While I’m sure I’ve had similar experiences dozens of times before, I’ve been reflecting lately on certain related aspects of my work on two recent pieces: a large-ensemble piece and a small piano lullaby written for someone I know.
Early in the conception of the large-ensemble piece, I sketched down some ideas for dynamics in different sections. Subsequent to this, I drew up a plan regarding instrumentation: the music would disintegrate into smaller and smaller subgroups of the large ensemble over the course of the entire piece.
As I put the piece into Sibelius, I came not to yearn for the dynamics I was going to input later. The timbral contrast was adequate to sustain interest. So I decided to leave the dynamic at a steady forte throughout the piece.
But then something else worried me.
The instrumentation became too thin, too quickly. The piece was in danger of sounding small, in spite of the loud dynamic. I rethought the instrumentation and created larger subgroups of the ensemble. In order to do this, of course, different subgroups had to have more instruments in common. As a result, the timbral contrast decreased.
Playing the score over again, I began to need dynamics again. So in went the dynamics – more or less along the lines I had conceived months earlier. The lost contrast needed compensating for, and the music improved.
I had a similar experience in the lullaby – even though this was a casual piece I wrote in only an hour and a half.
As I looked over the work, a small crescendo I had written seemed oddly lifeless, despite the music’s ascending contour. The crescendo needed a push, some gentle impetus to announce “something different” was about to happen.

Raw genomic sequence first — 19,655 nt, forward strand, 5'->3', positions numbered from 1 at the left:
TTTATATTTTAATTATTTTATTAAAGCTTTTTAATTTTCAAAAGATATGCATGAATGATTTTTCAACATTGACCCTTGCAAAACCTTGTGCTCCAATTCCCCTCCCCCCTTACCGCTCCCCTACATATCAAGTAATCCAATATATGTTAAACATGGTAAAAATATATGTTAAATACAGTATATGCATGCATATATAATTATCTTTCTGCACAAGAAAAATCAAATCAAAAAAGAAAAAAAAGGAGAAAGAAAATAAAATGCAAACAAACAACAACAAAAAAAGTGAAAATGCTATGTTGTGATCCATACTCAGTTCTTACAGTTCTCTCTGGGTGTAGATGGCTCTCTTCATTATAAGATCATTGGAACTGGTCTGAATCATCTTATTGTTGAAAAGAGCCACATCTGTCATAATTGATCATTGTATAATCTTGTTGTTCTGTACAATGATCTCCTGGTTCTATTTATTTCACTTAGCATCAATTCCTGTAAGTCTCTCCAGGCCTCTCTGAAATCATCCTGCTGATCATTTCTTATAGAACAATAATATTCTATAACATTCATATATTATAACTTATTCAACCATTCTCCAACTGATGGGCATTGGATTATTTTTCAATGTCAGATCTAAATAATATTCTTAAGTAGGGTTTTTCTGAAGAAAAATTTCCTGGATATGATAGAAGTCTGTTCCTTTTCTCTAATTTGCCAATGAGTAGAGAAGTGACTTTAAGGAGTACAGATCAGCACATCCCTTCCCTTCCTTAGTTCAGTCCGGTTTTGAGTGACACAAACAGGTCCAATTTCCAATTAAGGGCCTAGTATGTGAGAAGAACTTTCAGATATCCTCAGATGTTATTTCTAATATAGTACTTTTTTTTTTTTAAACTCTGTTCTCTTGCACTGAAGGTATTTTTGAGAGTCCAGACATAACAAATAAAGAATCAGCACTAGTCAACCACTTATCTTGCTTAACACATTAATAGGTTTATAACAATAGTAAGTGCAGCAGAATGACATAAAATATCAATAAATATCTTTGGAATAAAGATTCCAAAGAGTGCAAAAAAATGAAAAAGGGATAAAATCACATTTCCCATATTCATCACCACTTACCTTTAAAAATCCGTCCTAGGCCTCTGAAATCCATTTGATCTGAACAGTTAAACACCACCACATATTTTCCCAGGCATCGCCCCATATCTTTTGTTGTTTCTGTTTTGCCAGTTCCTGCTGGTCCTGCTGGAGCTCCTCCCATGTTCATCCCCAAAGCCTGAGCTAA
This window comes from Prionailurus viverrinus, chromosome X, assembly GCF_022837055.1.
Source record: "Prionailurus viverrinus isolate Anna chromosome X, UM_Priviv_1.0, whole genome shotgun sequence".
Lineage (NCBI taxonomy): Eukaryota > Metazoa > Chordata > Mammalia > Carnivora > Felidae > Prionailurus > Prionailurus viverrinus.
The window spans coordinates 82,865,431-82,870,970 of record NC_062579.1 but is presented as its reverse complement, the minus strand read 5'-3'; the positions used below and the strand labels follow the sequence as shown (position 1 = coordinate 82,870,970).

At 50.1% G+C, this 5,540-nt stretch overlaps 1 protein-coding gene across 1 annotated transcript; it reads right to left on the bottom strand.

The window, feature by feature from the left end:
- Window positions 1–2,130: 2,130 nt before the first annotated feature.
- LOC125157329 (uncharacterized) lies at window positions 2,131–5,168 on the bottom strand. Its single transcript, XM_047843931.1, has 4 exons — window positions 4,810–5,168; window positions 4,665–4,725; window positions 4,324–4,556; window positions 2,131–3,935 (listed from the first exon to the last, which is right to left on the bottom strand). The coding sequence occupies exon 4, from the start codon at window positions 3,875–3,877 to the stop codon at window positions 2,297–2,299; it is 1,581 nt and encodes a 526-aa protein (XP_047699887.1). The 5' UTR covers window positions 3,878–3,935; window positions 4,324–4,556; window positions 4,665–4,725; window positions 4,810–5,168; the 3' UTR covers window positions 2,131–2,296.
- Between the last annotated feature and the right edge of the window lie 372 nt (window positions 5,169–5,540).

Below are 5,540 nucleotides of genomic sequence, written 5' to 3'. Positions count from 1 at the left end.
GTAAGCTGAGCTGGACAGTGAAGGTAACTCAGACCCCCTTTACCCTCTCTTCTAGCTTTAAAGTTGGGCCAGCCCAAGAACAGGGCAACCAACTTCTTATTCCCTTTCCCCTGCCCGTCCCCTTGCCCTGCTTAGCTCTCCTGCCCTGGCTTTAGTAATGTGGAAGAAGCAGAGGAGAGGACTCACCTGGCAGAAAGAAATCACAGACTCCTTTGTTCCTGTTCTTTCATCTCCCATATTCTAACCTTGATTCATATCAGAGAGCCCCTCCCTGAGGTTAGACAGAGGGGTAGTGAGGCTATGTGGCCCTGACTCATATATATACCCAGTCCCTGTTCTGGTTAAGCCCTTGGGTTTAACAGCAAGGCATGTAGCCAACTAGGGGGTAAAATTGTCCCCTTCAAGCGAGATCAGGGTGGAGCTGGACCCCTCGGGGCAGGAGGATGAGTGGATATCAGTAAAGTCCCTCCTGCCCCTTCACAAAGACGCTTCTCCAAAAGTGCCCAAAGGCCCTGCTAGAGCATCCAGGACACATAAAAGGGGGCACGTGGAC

Comparing the crescendo’s initiating harmony with the two preceding it, I noticed the harmony beginning the crescendo was more consonant than the previous two. With a little futzing around, I came up with a more dissonant sonority that fit into the texture and disrupted the surface of the music to the right amount. Playing the piece over again, I found the crescendo now made much more sense: it was an unfolding of the tension created by the new harmony.
The ability to balance sensitively different parameters of composition – like instrumentation, dynamics, and harmony – is a lifelong task for all composers. Naturally, to balance parameters sensitively also means the ability to throw music off balance once in a while. But these recent experiences have made me more alert to an “invisible hand” behind the process of composition – one that has forced me, unexpectedly, to go back to music I’ve written and made adjustments.
I’m wondering how many of you think about composition in similar ways.